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Why Did DC Cancel Superman’s Team-Up with a Muslim Hero?

23 June 2011 General 6 Comments Email This Post Email This Post

Ever since it was solicited three months ago, DC has been billing Superman #712 as a story where Superman goes to Los Angeles and meets the West Coast’s newest super-hero, Sharif, a young man dealing with a public that might not want his help. If you go to your local comic shop and pick the issue up today, however, that’s not the story you’re going to get. Instead, the issue now contains a completely different story.

At first glance, this might not seem like a big deal, because after all, fill-ins happen all the time. But given that writer Chris Roberson has said that the entire issue has been completed, it seems like there might be a deeper reason that this story got the axe — and it’s hard to believe it doesn’t have something to do with the fact that Sharif is a Muslim.

Reached for comment, a spokesperson for DC Comics gave the official reason for the switch as follows:

“This fill in issue contains a lost classic, Lost Boy: A Tale of Krypto the Superdog, set shortly after Superboy died in Infinite Crisis and Superman went missing.

DC Comics determined that the previously solicited story did not work within the ‘Grounded’ storyline. However, Chris Roberson, will be back for the final two issues of Superman’s year long walk across America. As we near the conclusion, catch up with Superman next month as he makes stops in Portland and Newberg, OR.”

The statement that it “doesn’t work within ‘Grounded'” is vague enough to raise questions all by itself, because — fittingly enough for a series about Superman walking across America — that story has been all over the map in terms of tone. That’s to be expected with a story that has two writers as different as J. Michael Straczynski and Chris Roberson (and a third if you count the fill-ins G. Willow Wilson did before Straczynski’s official departure), but there’s no getting around it. In the past year’s worth of Superman comics, we’ve seen stories about Superman smugly lecturing passers-by about Thoreau, burning down drug dealers’ houses with his heat vision, helping space aliens build a factory to revitalize the economy, visiting the extradimensional headquarters of a team of Superman-inspired heroes from the future and fighting an army in Tibet with Batman.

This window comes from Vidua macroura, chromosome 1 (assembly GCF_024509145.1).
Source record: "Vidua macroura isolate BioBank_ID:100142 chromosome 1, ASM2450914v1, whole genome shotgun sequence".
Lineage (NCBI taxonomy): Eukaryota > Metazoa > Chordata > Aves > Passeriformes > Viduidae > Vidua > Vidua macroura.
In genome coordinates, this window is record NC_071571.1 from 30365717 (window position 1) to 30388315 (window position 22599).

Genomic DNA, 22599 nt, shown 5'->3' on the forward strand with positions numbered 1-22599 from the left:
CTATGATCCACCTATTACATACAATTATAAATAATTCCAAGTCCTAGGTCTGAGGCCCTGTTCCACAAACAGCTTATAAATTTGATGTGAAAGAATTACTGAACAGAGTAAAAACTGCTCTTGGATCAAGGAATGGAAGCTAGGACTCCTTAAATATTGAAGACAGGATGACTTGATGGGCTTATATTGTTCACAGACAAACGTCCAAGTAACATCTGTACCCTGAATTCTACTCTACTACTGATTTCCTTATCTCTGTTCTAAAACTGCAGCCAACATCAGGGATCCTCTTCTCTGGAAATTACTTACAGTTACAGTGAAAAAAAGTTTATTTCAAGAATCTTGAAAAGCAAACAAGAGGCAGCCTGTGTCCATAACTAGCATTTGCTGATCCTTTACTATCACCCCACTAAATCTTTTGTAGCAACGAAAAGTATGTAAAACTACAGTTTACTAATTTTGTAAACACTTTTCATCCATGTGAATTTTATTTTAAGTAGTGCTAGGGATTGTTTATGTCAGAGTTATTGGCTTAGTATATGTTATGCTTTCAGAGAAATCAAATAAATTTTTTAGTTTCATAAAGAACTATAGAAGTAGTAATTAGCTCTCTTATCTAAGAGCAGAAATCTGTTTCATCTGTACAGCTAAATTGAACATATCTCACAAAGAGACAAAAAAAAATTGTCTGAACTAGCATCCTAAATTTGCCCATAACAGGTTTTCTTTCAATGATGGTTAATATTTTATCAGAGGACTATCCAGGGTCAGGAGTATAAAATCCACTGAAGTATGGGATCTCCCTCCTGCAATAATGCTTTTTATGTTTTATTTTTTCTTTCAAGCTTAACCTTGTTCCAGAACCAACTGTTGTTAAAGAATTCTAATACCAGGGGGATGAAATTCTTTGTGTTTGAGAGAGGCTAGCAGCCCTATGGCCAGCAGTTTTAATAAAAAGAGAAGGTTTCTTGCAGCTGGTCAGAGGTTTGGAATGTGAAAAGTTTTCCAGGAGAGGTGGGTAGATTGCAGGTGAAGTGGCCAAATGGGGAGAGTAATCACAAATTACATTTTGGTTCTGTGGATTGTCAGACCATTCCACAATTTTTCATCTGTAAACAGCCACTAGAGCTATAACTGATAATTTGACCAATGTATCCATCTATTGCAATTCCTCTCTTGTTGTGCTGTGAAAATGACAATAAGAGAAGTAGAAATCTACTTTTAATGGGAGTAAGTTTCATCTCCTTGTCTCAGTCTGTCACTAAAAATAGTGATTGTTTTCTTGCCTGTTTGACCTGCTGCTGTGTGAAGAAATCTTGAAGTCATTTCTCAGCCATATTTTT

Even if you accept “it doesn’t work within the story” as a reason to kill the issue, it’s hard to imagine what it was about this particular issue “didn’t work” if all of that did, a point underlined by Roberson himself in a reaction he gave exclusively to ComicsAlliance:

“As much as I look forward to seeing an unpublished Kurt Busiek Superman story, it’s a shame that DC didn’t determine that the story we prepared for Superman 712 didn’t work in the Grounded storyline in time for us to do a different story. As it happened, the Sharif story was included in the outline for the remaining issues of Grounded that I submitted in November. The outline was approved, and in February the issue synopsis that I provided was used to draft the solicitation text, to work up character designs for Sharif (the grown up version of Sinbad from the early 90s), and for cover art to be pencilled, inked, and colored. The script for the issue was accepted in April, and was drawn, inked, and lettered. Unfortunately, when the issue was ready to be sent to the printer in the third week of May I was informed that the decision had been made not to print it.”

While Roberson may have been informed in May, the change to the issue wasn’t announced to the public until this week, and it’s not just readers and retailers that were taken by surprise. George Perez, who is actually slated to take over as the writer of Superman this September, was not only surprised, but very upset that a variant cover he created for the issue that was dedicated to the memory of a friend was canned with the rest of the book: